Multiples vs. Discount Rates
At this point you may be asking, "So, how do I determine the value of my business?" As previously mentioned, the multiple represents the relationship between the selling price of a business and one year's EBITDA. However, a discount rate reflects the buyer's expected return on their investment over a number of years — assuming certain changes in revenues and expenses. (In other words, the present worth of anticipated future economic benefits.) The discount rate fluctuates based upon the buyer's cost of capital (financing), required return on their equity, and perceived risk that the EBITDA will grow as projected, which can be influenced by a number of factors: competition, pricing, lease terms, expansion potential, equipment, employee tenure, tenant relationships, fuel prices, etc. In addition, issues such as ownership structure, management style, existing and prospective synergies, and the FBO's relationship with the airport can have a dramatic impact on the buyer's perceived risk. Consequently, as the risk associated with potential growth increases, the expected return on the buyer's investment will also increase.

(Buyers investing in an FBO or any type of business do so because they perceive their returns to be greater than with alternative investments — the stock market, mutual funds, bonds, etc. — but recognize that these higher returns come with greater risk. However, with FBOs there is still a certain level of control over earnings that many buyers find attractive)

Because of the complexity of the factors which contribute to the aforementioned discount rate, the simplistic approach of looking at the multiple does not tell the whole story. While it provides a summary of the results of a transaction, without the additional detailed information into the buyer's financial and operational structure and future expectations, it can be very misleading.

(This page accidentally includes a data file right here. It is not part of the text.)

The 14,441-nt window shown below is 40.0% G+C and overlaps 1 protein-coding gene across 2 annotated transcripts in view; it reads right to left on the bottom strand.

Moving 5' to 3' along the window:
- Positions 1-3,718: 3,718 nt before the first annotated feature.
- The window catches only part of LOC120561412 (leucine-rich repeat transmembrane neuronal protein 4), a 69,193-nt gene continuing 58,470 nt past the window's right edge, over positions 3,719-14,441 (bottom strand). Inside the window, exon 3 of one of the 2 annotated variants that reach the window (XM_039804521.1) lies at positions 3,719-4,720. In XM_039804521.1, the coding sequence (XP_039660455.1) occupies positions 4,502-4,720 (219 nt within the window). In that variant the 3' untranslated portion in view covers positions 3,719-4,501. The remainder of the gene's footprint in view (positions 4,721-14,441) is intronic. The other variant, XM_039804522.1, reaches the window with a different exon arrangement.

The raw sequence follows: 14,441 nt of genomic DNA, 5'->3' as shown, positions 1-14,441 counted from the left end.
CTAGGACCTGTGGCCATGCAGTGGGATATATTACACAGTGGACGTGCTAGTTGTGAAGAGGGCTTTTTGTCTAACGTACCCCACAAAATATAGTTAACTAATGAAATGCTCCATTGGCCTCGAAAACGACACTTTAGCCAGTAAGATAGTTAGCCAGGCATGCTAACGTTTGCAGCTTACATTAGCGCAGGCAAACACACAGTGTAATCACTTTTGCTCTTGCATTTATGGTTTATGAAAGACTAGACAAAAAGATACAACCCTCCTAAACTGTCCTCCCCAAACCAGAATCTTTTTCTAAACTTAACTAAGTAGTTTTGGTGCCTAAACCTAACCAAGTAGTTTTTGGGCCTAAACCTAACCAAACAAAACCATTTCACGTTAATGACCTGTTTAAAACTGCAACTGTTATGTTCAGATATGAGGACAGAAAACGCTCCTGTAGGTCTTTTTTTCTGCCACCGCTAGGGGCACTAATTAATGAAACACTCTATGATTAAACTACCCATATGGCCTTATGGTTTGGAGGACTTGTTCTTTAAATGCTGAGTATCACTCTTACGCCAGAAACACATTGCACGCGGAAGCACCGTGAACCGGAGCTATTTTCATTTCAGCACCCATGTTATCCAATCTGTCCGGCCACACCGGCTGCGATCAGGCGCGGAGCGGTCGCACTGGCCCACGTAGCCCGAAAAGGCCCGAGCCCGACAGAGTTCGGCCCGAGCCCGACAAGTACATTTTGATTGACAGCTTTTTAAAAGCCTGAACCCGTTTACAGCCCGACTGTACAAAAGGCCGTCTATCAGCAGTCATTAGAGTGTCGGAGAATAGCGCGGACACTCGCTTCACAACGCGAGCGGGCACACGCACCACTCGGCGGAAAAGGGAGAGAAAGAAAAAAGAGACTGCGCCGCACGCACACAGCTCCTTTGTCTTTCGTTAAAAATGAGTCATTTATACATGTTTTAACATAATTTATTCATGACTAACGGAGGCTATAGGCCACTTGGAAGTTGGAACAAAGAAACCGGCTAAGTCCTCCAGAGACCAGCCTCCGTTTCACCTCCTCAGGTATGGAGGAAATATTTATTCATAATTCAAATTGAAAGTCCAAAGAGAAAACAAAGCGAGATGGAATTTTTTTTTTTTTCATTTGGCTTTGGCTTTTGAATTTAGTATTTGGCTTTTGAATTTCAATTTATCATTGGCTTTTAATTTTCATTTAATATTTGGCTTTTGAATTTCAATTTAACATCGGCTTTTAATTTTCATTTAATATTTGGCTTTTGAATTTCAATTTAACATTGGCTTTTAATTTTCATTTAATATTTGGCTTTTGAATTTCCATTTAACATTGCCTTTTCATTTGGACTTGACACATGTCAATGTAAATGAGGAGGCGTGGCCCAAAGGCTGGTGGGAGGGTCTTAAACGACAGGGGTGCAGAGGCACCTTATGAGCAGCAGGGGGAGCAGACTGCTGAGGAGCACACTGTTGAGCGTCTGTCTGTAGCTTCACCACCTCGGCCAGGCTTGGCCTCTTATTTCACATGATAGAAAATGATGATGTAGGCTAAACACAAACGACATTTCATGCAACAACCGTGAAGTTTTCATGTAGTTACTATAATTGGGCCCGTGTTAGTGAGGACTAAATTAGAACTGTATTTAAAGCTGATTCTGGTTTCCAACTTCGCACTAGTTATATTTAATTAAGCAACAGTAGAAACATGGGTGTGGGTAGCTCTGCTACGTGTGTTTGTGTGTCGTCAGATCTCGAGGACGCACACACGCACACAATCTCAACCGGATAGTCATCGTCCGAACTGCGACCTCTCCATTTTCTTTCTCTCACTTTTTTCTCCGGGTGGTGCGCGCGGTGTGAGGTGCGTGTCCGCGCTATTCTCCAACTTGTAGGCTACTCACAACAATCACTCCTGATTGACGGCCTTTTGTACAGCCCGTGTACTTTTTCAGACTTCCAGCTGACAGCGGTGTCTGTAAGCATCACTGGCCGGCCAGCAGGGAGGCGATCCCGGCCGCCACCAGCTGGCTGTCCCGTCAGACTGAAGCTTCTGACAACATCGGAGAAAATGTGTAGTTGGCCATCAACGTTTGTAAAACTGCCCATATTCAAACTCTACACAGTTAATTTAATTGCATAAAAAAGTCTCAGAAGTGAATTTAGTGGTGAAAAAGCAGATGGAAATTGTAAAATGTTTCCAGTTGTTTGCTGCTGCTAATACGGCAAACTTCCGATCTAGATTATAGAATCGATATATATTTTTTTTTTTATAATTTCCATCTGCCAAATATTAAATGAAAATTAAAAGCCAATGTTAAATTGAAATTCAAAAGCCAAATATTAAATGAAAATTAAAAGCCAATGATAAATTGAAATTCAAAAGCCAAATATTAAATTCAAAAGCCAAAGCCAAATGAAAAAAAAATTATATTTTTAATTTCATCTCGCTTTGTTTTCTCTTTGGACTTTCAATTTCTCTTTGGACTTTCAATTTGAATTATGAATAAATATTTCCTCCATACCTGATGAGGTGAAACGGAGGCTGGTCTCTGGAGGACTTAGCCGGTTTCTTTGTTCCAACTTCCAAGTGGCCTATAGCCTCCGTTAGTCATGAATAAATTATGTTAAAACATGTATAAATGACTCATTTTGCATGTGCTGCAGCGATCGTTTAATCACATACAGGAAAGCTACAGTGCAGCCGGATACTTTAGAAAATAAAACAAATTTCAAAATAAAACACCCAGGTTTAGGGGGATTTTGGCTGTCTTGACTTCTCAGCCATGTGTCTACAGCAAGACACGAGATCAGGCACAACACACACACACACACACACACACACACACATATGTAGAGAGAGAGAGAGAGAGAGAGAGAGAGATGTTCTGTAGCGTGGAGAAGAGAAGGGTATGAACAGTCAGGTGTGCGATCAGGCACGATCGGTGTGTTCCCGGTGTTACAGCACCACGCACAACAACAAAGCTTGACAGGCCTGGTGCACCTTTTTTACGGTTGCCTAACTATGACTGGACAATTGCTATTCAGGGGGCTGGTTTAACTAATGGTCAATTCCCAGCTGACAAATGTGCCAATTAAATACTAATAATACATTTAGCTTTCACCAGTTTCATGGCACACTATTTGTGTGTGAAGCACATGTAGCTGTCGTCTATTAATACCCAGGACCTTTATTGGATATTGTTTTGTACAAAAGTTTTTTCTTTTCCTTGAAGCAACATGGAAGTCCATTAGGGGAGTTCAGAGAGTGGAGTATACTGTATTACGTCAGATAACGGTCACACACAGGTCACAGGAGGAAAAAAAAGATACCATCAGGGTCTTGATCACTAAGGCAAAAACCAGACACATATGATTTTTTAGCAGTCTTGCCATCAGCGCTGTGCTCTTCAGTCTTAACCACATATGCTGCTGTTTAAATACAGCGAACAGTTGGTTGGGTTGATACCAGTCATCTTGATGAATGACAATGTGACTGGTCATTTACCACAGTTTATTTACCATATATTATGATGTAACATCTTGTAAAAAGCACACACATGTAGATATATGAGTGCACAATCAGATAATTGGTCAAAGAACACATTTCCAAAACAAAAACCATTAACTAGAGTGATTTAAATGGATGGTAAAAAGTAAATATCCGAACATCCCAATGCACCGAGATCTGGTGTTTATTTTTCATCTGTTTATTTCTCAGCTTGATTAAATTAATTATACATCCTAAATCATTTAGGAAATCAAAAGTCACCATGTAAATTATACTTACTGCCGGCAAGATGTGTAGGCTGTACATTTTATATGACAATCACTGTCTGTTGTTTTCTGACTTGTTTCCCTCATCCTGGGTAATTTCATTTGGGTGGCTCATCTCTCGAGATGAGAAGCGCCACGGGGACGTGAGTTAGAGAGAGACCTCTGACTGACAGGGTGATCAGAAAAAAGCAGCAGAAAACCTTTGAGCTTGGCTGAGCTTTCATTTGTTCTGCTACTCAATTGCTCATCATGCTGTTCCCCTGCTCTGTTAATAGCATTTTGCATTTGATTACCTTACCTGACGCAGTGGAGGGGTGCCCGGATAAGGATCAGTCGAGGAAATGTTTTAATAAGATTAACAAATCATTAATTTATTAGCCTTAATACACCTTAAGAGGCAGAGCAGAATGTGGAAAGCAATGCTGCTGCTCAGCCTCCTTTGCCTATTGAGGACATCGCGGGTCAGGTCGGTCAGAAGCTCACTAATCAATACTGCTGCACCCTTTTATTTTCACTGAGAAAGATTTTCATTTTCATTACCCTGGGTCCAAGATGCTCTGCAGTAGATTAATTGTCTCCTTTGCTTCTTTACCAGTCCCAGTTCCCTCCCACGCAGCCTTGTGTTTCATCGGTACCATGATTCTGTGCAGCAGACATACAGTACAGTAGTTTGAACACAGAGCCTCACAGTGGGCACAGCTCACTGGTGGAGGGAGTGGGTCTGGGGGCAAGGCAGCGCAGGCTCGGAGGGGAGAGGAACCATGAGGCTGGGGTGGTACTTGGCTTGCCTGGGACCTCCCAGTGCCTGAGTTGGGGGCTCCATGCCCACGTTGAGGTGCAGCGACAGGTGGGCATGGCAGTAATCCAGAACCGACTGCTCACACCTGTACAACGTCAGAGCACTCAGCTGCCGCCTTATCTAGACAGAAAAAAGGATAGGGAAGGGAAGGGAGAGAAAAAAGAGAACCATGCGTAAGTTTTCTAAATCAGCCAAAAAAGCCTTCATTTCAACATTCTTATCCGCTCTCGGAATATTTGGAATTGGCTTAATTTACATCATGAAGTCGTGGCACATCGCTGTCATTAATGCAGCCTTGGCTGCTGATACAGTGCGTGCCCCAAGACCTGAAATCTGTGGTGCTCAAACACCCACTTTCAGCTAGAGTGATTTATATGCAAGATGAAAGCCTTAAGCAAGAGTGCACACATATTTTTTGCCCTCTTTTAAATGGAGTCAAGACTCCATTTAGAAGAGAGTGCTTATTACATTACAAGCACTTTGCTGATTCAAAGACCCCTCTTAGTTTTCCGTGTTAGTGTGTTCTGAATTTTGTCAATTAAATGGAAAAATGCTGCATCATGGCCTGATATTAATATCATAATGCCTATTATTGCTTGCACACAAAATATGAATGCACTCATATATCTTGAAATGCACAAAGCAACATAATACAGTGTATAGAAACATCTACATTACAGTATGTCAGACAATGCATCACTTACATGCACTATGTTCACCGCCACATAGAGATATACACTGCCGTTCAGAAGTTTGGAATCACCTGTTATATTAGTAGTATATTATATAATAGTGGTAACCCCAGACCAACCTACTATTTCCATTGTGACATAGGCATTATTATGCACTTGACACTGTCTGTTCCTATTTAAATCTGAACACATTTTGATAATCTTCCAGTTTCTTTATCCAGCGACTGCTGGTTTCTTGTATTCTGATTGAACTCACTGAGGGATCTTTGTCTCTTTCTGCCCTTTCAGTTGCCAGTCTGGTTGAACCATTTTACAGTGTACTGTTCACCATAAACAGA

Nevertheless, it can potentially tell you something about a buyer's expectations. Without getting too technical, the inverse of the multiple is the discount rate. In other words, 1 divided by the multiple will give you the discount rate and, conversely, 1 divided by a discount rate will give you the corresponding multiple. As such, if you know the multiple, you can "guesstimate" the buyer's hopes and anticipations of future growth.

So, What's It Worth?
If you are a potential seller, or just want a better idea of what your operation is worth, there are several ways you can increase your sale multiple.

Buyers are more likely to bid a higher multiple when an FBO has several years remaining on its lease, facilities are well-maintained, personnel are well-trained, financial records are clear and concise, environmental compliance is documented, subtenant leases are in order, and key employees are empowered within their departments whereby the owner is not necessarily the focal point of all corporate decisions.

However, if you are a buyer or seller in today's market, be aware — be very aware. An industry can thrive on rumors, and rumors have abounded relative to multiples over the past few years. Buyers and sellers have shown a tendency to overstate the multiple paid in certain acquisitions when questioned by the uninformed, and then in true aviation fashion the exaggerated multiple quickly spreads at a rate close to .999 Mach. The effect is that seller expectations are often excessive (and quickly deflated), while buyers pass on potential acquisitions because of a belief that other offers will be a multiple so high it will make the venture unprofitable.

The key point to understand here is that there is not an appropriate answer to the question, "What kind of multiples are being paid?"

As a buyer, the real question should be, "What can I afford to pay for this FBO if I expect a return of __% on my investment?" While for sellers, the question should be, "What can I realistically expect for my business, and what can I do to increase its value?"

About the Author
Michael A. Hodges, MAI, is president and CEO of Airport Business Solutions, an aviation valuation and consulting firm based in Atlanta, GA. For more information, contact Michael at (678) 461-4300, or visit the ABS website at